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The company I work for is in the middle of a legal dispute. As part of the dispute we have been asked to provide all emails SENT TO or RECEIVED from a list of 141 individuals during a 4 month time span.

There are about 12 people in the company, we use Outlook 2010, and our mail is hosted Exchange. The hosting company said they cannot help us, other than to export all our mail to PST and send to us, which doesn't seem like much help at all. They also said it would take "a few days" to give us the exported PST files. We have to provide the applicable messages to the lawyers in 2 days so we have to do something now.

Is there a fast or scripted way to search and extract messages from our OST files?

As it stands, it seems like we will have to perform two manual searches per name: One search for messages FROM the person then a search for mail TO the person times 141 names. That's 282 searches per user, times 12 users. The searches are not quick either, since users have about 4-6 GB OST files.

What would you do in this situation? Am I out of luck?

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3 Answers 3

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As Jason pointed out, normally this kind of request is satisfied by tools run directly against the Exchange server. Parsing through the PST/OST files is a vastly more complex task, and is largely manual as pointed out by joeqwerty.

Commercial solutions exist for this kind of thing. They are not free, and the complexity of doing this kind of thing is why they are not free. You're looking for eDiscovery tools, which is the industry I work in now. Pricing industry-wide is generally by the gigabyte.

With only 12 users of data to sort through, manual methods are within the realm of reason. It'll be a couple of long days, but it can be done. However, if the searches required are too diverse (those 141 names are each in their own email domain) you may have to outsource the searches to meet your deadline.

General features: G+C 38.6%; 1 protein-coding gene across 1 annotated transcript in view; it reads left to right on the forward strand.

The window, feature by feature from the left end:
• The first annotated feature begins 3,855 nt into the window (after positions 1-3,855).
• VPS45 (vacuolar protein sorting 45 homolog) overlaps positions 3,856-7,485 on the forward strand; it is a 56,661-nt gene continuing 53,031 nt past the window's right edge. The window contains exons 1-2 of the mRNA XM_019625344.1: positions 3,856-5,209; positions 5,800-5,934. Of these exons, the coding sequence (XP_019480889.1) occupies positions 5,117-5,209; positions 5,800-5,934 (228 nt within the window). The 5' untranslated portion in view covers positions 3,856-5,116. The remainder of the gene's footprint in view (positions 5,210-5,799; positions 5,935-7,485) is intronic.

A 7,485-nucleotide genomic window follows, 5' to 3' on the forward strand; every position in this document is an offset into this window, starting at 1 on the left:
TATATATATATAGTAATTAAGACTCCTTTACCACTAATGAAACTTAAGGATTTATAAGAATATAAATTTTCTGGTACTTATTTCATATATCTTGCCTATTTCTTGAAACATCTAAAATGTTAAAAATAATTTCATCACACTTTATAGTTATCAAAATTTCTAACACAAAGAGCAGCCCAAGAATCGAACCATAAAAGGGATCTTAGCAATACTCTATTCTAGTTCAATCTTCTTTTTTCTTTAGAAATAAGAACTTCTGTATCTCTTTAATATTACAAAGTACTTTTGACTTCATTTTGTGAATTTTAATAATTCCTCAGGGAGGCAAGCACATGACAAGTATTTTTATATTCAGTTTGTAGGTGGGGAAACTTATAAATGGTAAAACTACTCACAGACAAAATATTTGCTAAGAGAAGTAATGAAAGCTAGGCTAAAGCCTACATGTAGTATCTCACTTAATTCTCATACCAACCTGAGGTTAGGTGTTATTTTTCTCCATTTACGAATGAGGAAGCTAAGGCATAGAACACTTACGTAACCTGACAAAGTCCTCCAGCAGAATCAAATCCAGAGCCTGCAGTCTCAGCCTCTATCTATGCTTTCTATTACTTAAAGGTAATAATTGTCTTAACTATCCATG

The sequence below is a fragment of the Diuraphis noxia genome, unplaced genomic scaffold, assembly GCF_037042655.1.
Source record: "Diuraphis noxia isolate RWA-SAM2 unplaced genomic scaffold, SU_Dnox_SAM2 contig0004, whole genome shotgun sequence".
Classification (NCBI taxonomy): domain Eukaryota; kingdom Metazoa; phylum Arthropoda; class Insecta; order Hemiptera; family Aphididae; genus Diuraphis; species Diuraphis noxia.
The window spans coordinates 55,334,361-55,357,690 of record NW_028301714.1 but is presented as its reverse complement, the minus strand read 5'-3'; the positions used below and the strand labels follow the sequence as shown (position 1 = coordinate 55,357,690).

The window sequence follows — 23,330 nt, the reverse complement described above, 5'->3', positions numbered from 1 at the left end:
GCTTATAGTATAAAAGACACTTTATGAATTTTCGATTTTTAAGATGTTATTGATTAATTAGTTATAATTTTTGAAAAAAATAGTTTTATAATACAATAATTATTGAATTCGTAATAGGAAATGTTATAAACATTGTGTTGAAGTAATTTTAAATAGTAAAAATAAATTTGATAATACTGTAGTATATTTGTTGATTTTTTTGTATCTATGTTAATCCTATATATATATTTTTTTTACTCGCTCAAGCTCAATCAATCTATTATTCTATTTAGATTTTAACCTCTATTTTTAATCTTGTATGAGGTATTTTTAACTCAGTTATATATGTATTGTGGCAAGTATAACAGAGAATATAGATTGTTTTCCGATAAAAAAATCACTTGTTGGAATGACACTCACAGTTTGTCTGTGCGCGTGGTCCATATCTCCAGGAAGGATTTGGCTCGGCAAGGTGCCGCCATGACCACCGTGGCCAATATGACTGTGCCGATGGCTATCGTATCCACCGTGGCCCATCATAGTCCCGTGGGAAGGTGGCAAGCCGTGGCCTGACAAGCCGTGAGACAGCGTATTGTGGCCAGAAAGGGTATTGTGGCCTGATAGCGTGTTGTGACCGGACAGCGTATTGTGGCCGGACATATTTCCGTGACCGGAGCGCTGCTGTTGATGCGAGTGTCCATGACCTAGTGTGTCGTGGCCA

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Yes you're out of luck if your hosting provider won't help you out. Exchange discovery is ALWAYS done on the server (I've never even attempted it otherwise). If you give them the proper export-mailbox commands, will they run them for you and ship you the PST? Or better yet, if you're on Exchange 2010, will they run a mailbox discovery and give that to you? It seems like your provider isn't being very cooperative if that's the case. Time to switch providers after you sink tons of hours into your discovery. Maybe look into an email archiving and discovery solution like what's offered by Postini so you don't have to do this in the future.

Also, I would advise against procrastinating this much next time. I'm sure your subpoena didn't come with a 2 day deadline.

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I was notified yesterday. No clue when the subpoena came in, but I'm certain it wasn't yesterday either. I'm sure we'll get an extension, but I still need to know how to get the messages I need. I am going to have to get the job done, and want to do it in the most efficient manner possible. –  Blue Steel Sep 20 '11 at 21:24
    
@Zoolander... er, I mean Blue Steel: That sounds typical. Someone higher up sat on the info and notified you at the last minute and now you're going to spend several sleepless nights getting the job done. I'm with you in spirit. –  joeqwerty Sep 20 '11 at 21:28
    
@joeqwerty Thank you for your thoughts and prayers. –  Blue Steel Sep 20 '11 at 21:51
    
Glad to add my 2 cents. Remember... the files are IN the computer. :) –  joeqwerty Sep 20 '11 at 22:19

You can do a domain "wildcard" search of all mail items in Outlook. If these 141 names have email addresses in the same domain (companyA.com) you can search for all mail items from @companyA.com. That will populate the search window with the results, from which you can bulk move these messages to another folder and export them from there. Alternately you could print the messages from the search results (again in bulk I think). It may not be the best method but it is a method.

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Yeah, so far it looks like I need to use Outlook search capability, and go from PC to PC. It seems like I might be able to put the list of names all in the FROM search box seperated by semi-colons, and then select every folder and sub folder and search. It looks like it seperates each name with an OR type search which is great. It works well with a small number of names, but I'm not sure if the search string will be to long with 141 names. Prepping the string now... –  Blue Steel Sep 20 '11 at 21:50

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